Incomplete, irrelevant or poorly formulated A/B test hypotheses are at the root of many neutral or negative tests.
Often we imagine that doing A/B tests to improve your e-commerce site’s performance means quickly changing the color of the “add to cart” button will lead to a drastic increase in your conversion rate, for example. However, A/B testing is not always so simple.
Unfortunately, implementing random changes to your pages won’t always significantly improve your results – there should be a reason behind your web experiments.
This brings us to the following question: how do you know which elements to experiment with and how can you create an effective AB test hypothesis?
Determine the problem and the hypothesis
Far too few people question the true origins of the success (or failure) of the changes they put in place to improve their conversion rate.
However, it’s important to know how to determine both the problem and the hypothesis that will allow you to obtain the best results.
Instead of searching for a quick “DIY” solution, it’s often more valuable in the long term to take a step back and do two things:
- Identify the real problem – What is the source of your poor performance? Is it a high bounce rate on your order confirmation page, too many single-page sessions, a low-performing checkout CTA or something more complex?
- Establish a hypothesis – This could show the root of the problem. For example, a great hypothesis for A/B testing could be: “Our customers do not immediately understand the characteristics of our products when they read the pages on our e-commerce site. Making the information more visible will increase the clicks on the “add-to-cart” button.”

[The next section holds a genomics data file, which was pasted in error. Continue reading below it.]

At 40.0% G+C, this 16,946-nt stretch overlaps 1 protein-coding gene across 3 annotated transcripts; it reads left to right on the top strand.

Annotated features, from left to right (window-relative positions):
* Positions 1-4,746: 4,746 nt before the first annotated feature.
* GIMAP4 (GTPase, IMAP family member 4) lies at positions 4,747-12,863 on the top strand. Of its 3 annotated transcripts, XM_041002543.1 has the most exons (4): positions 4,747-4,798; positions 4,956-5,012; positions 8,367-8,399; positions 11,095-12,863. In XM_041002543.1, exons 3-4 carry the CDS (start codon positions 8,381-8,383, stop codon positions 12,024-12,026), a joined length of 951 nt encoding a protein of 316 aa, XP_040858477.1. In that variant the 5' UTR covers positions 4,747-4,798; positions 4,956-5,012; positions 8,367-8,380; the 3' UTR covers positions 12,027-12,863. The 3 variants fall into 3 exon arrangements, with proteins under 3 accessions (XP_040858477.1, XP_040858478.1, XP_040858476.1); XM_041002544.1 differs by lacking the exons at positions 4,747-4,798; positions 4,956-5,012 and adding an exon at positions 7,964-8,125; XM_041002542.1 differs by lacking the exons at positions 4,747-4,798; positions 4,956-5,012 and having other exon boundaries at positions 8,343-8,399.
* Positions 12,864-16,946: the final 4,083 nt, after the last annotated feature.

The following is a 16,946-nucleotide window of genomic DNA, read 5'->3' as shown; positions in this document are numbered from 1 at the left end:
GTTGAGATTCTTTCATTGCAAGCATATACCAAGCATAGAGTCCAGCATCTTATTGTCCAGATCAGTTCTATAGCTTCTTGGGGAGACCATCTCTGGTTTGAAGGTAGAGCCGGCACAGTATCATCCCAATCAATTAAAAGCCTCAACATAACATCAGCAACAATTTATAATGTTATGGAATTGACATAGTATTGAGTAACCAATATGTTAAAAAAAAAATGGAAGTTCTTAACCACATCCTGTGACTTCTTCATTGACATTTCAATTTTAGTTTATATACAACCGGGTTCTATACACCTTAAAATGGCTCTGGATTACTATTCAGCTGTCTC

The second step may seem very difficult because it requires a capacity for introspection and a critical look at the existing site. Nevertheless, it’s crucial for anyone who wants to see their KPIs improve drastically.
If you’re feeling a bit uncomfortable with this type of uncertainty around creating an effective hypothesis, know that you’ve come to the right place.
What is an A/B test hypothesis?
Technically speaking, the word hypothesis has a very simple definition:
“A proposal that seeks to provide a plausible explanation of a set of facts and which must be controlled against experience or verified in its consequences.”
The first interesting point to notice in this definition is “the set of facts to be explained.” In A/B testing, a hypothesis must always start with a clearly identified problem.
A/B tests should not be done randomly, or you risk wasting time.
Let’s talk about how to identify the problem:
- Web analytics data – While this data does not explain digital consumers’ behavior exactly, it can highlight conversion problems (identifying abandoned carts, for example) and help prioritize the pages in need of testing.
- Heuristic evaluation and ergonomic audit – These analyses allow you to assess the site’s user experience at a lower cost using an analysis grid.
- User tests – This qualitative data is limited by the sample size but can be very rich in information that would not have been detected with quantitative methods. They often reveal problems understanding the site’s ergonomics. Even if the experience can be painful given the potential for negative remarks, it will allow you to gather qualified data with precise insights.
- Eye tracking or heatmaps – These methods provide visibility into how people interact with items within a page – not between pages.
- Customer feedback – As well as analyzing feedback, you can implement tools such as customer surveys or live chats to collect more information.
The tactics above will help you highlight the real problems that impact your site’s performance and save you time and money in the long run.
A/B test hypothesis formula
Initially, making an A/B test hypothesis may seem too simple. At the start, you mainly focus on one change and the effect it produces. You should always respect the following format: If I change this, it will cause that effect. For example:
Changing (the element being tested) from ___________ to ___________ will increase/decrease (the defined measurement).